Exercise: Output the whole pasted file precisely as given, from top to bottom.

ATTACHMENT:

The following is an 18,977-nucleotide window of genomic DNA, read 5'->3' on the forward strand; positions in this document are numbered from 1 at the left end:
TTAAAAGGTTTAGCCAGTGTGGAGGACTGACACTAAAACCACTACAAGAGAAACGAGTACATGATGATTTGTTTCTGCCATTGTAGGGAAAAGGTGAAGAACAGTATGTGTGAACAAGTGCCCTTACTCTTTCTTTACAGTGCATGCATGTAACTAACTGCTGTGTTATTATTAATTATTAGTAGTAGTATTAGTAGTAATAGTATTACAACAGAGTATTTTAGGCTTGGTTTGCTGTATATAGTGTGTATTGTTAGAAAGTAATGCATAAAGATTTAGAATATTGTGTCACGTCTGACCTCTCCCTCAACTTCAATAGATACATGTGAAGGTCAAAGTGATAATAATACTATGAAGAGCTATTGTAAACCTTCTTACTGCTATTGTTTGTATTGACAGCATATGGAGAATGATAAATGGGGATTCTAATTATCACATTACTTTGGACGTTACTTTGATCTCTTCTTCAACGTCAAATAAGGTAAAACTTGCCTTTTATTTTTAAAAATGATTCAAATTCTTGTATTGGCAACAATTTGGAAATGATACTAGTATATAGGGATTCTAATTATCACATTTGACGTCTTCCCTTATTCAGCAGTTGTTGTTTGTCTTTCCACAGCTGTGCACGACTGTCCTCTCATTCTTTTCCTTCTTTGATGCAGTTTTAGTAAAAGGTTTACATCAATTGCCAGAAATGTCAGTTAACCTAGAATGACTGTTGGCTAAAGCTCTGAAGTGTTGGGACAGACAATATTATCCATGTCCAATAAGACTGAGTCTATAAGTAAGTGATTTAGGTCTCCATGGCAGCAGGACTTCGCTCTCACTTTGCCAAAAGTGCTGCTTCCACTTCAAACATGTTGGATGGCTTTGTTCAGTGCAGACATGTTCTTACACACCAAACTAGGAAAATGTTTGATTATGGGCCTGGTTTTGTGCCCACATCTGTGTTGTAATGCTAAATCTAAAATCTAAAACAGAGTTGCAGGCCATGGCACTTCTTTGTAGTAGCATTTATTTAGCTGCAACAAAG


The following is an 18,977-nucleotide window of genomic DNA, read 5'->3' on the forward strand; positions in this document are numbered from 1 at the left end:
TTAAAAGGTTTAGCCAGTGTGGAGGACTGACACTAAAACCACTACAAGAGAAACGAGTACATGATGATTTGTTTCTGCCATTGTAGGGAAAAGGTGAAGAACAGTATGTGTGAACAAGTGCCCTTACTCTTTCTTTACAGTGCATGCATGTAACTAACTGCTGTGTTATTATTAATTATTAGTAGTAGTATTAGTAGTAATAGTATTACAACAGAGTATTTTAGGCTTGGTTTGCTGTATATAGTGTGTATTGTTAGAAAGTAATGCATAAAGATTTAGAATATTGTGTCACGTCTGACCTCTCCCTCAACTTCAATAGATACATGTGAAGGTCAAAGTGATAATAATACTATGAAGAGCTATTGTAAACCTTCTTACTGCTATTGTTTGTATTGACAGCATATGGAGAATGATAAATGGGGATTCTAATTATCACATTACTTTGGACGTTACTTTGATCTCTTCTTCAACGTCAAATAAGGTAAAACTTGCCTTTTATTTTTAAAAATGATTCAAATTCTTGTATTGGCAACAATTTGGAAATGATACTAGTATATAGGGATTCTAATTATCACATTTGACGTCTTCCCTTATTCAGCAGTTGTTGTTTGTCTTTCCACAGCTGTGCACGACTGTCCTCTCATTCTTTTCCTTCTTTGATGCAGTTTTAGTAAAAGGTTTACATCAATTGCCAGAAATGTCAGTTAACCTAGAATGACTGTTGGCTAAAGCTCTGAAGTGTTGGGACAGACAATATTATCCATGTCCAATAAGACTGAGTCTATAAGTAAGTGATTTAGGTCTCCATGGCAGCAGGACTTCGCTCTCACTTTGCCAAAAGTGCTGCTTCCACTTCAAACATGTTGGATGGCTTTGTTCAGTGCAGACATGTTCTTACACACCAAACTAGGAAAATGTTTGATTATGGGCCTGGTTTTGTGCCCACATCTGTGTTGTAATGCTAAATCTAAAATCTAAAACAGAGTTGCAGGCCATGGCACTTCTTTGTAGTAGCATTTATTTAGCTGCAACAAAG